“Motor vehicle crashes are the leading cause of death for all Americans ages 5 to 34. And the annual highway death toll costs our nation over $230 billion a year,” said Jacqueline Gillan, vice president of Advocates for Highway and Auto Safety. “Too many people are needlessly dying because states have been slow to enact laws to protect teen drivers, keep drunk drivers off our roads and ban the dangerous and deadly practice of texting while driving.”Democratic leaders of the Senate Committee on Commerce, Science and Transportation recently introduced legislation to improve the safety of motor vehicles, to advance traffic safety laws in states and to enhance consumer information, according to Automotive Industry Today. These measures are aimed at reducing the number of fatal car accidents in Chicago and elsewhere. The proposed law is sponsored by Senator Mark Pryor (D-AR), Senator John D. Rockefeller (D-WV). It would fund safety programs and activities of the National Highway Traffic Safety Administration (NHTSA), the federal agency of the U.S. Department of Transportation responsible for auto and traffic safety.
Our Illinois car accident attorneys note the proposed law (the Motor Vehicle and Highway Safety Improvement Act of 2011 (MVHSIA), or Mariah’s Law) is named after an Arkansas teen killed in a traffic accident involving a texting driver. It aims to address teen driver licensing, improve motor vehicle safety standards, halt distracted and impaired driving, tighten up child passenger safety regulations and enact safety defect and consumer information reforms.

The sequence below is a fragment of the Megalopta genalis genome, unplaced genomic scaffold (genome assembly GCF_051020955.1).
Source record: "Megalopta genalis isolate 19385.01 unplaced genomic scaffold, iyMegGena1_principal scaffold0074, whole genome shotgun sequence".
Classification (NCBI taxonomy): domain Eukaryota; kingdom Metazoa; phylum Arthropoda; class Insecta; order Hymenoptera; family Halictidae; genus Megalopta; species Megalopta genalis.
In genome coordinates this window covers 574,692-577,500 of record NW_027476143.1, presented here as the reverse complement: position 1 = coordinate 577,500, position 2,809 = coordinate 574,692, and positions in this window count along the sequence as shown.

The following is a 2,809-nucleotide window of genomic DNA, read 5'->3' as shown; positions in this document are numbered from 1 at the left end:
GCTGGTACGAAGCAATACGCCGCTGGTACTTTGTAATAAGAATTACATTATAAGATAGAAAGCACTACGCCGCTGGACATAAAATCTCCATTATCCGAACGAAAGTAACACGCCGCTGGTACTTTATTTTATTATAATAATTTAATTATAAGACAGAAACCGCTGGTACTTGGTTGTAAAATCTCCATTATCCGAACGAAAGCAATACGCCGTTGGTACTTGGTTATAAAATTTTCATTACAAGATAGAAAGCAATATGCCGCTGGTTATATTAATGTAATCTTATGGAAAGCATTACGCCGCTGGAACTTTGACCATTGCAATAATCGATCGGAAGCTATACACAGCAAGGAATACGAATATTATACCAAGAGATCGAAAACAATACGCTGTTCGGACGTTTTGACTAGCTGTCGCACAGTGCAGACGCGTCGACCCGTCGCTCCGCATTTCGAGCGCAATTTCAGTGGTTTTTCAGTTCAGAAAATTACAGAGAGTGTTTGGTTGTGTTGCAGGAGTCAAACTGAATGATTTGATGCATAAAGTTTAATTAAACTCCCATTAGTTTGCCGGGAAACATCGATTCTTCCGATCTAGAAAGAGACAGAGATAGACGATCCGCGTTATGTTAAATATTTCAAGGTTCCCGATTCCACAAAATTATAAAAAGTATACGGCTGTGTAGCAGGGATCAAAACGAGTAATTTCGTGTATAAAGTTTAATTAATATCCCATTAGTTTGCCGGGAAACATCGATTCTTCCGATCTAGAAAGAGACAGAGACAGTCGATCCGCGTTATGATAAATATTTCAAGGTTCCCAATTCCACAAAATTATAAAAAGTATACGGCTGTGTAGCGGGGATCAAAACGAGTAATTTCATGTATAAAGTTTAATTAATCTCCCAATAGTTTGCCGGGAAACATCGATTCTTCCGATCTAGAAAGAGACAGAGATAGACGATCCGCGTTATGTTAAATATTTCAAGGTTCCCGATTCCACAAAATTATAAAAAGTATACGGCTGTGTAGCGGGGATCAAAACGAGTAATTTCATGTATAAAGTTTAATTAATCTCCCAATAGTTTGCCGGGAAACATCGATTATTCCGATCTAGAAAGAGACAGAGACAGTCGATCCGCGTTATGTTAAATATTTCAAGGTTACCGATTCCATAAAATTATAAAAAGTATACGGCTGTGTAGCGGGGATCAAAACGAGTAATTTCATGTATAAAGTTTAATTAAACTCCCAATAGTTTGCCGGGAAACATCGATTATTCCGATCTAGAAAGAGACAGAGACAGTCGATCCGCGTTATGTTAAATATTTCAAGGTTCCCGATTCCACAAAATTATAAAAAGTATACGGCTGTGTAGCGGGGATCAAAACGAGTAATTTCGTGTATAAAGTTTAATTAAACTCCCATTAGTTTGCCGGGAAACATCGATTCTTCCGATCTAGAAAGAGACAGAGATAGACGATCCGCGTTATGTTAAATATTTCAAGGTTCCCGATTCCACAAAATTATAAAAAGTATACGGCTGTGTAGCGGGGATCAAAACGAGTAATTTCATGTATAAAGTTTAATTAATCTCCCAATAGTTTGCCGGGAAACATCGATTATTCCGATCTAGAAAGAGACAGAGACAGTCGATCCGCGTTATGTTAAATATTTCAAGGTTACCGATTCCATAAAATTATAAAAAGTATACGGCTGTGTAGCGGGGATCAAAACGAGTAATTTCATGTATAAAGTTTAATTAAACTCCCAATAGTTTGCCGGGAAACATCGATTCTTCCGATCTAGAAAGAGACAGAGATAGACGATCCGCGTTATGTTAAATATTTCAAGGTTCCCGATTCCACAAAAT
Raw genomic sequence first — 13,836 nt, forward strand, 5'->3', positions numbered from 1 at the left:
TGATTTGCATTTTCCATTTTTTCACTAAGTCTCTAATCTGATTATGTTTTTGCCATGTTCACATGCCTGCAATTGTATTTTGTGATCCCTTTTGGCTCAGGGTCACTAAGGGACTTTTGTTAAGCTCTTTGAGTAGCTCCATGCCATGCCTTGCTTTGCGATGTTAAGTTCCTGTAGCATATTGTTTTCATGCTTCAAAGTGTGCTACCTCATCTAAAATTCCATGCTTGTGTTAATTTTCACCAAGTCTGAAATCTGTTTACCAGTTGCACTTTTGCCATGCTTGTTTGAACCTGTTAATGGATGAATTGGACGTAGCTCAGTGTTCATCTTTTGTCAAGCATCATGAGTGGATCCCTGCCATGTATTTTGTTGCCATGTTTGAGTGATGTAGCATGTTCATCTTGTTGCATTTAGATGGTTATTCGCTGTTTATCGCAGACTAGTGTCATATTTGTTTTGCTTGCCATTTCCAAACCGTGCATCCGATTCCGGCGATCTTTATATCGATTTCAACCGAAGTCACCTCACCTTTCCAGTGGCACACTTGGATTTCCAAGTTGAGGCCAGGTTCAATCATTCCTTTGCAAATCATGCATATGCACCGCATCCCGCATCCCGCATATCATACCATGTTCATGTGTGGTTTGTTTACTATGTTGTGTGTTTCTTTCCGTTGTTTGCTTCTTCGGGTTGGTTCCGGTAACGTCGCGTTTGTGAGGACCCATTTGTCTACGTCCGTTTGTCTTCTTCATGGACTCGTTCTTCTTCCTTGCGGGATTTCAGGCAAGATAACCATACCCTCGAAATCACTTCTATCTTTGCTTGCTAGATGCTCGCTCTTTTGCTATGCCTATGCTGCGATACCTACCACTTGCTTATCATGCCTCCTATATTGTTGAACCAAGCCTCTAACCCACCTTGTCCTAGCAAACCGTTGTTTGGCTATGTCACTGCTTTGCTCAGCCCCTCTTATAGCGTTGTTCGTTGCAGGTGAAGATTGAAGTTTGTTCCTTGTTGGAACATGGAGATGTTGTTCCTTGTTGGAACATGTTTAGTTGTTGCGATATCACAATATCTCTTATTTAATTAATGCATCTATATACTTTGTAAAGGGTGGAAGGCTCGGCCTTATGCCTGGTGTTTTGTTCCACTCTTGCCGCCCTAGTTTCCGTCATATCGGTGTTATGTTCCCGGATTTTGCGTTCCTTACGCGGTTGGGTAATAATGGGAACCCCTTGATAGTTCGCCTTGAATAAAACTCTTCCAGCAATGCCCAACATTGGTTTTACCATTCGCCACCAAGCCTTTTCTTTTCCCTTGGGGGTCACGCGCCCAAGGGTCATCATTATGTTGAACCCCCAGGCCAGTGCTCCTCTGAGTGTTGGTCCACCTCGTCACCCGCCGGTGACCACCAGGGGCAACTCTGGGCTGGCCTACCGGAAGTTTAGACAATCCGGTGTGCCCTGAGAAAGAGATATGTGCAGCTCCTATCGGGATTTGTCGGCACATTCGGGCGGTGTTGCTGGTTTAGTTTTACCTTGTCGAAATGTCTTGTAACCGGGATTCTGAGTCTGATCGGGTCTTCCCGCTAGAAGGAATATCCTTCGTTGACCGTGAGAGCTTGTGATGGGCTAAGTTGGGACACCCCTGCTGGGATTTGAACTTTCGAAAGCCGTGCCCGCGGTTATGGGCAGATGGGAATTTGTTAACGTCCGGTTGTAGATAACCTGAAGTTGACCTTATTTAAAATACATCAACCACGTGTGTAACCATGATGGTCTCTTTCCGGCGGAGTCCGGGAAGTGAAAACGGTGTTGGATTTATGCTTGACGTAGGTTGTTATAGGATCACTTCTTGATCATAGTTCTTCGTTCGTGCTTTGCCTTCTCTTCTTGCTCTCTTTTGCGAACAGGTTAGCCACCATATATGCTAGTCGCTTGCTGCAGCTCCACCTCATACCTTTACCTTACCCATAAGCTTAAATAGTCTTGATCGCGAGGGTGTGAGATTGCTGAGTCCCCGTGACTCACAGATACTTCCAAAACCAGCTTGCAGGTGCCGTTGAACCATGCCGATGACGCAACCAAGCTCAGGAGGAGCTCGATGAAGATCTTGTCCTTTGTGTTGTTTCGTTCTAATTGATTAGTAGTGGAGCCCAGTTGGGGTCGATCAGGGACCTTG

“As a parent and a lawmaker,” said Senator Kirsten Gillibrand (D-NY), “I want to take every reasonable safety precaution to ensure that our teen drivers are safe and well-prepared for the serious responsibility that comes with getting a license. This legislation will give young drivers better education and more experience before they get out on the roads, keeping us all safer and saving lives.”
This proposals include the Safe Teen And Novice Driver Uniform Protection (STANDUP) Act. This is the legislation, introduced by Senator Gillibrand and co-sponsored by Senator Amy Klobuchar (D-MN), that includes a $22 million grant program that will be used to encourage states to adopt a number of teen driving laws. The laws will phase in driving privileges as a teen gains more experience at the wheel. For a state to qualify for these grants, it would have to create and enforce laws that would restrict the number of teen passengers that a young driver drive ride with, initiate a ban on cell phone use and limit nighttime driving.
“As the mother of a teenager, I know firsthand how important it is to keep our roads safe,” said Senator Klobuchar. “These measures will provide states with effective guidelines to help ensure drivers’ safety and prevent risky behavior – especially among teen drivers. I will continue to fight to strengthen protection for drivers and make our roads safer for everyone.”
This bill would direct the National Highway Transportation Safety Administration to issue a standard that would ensure the reliability and performance of electronic systems that operate and control vital vehicle safety systems. It would also require the Administration to create some way for consumers to have better access to government information about recalls, defects and other safety-related data. This proposal comes after many lost faith in the current recall system — many consumers were never notified about malfunctions regarding their vehicle.
“This bill is about saving lives,” said Senator Mark Pryor, Chairman of the U.S. Senate Subcommittee on Consumer Protection, Product Safety, and Insurance. “We’ve strengthened programs designed to stop dangerous driving behavior, and we’ve stepped up vehicle safety so that families are protected by strong safety standards and devices when an accident does occur.”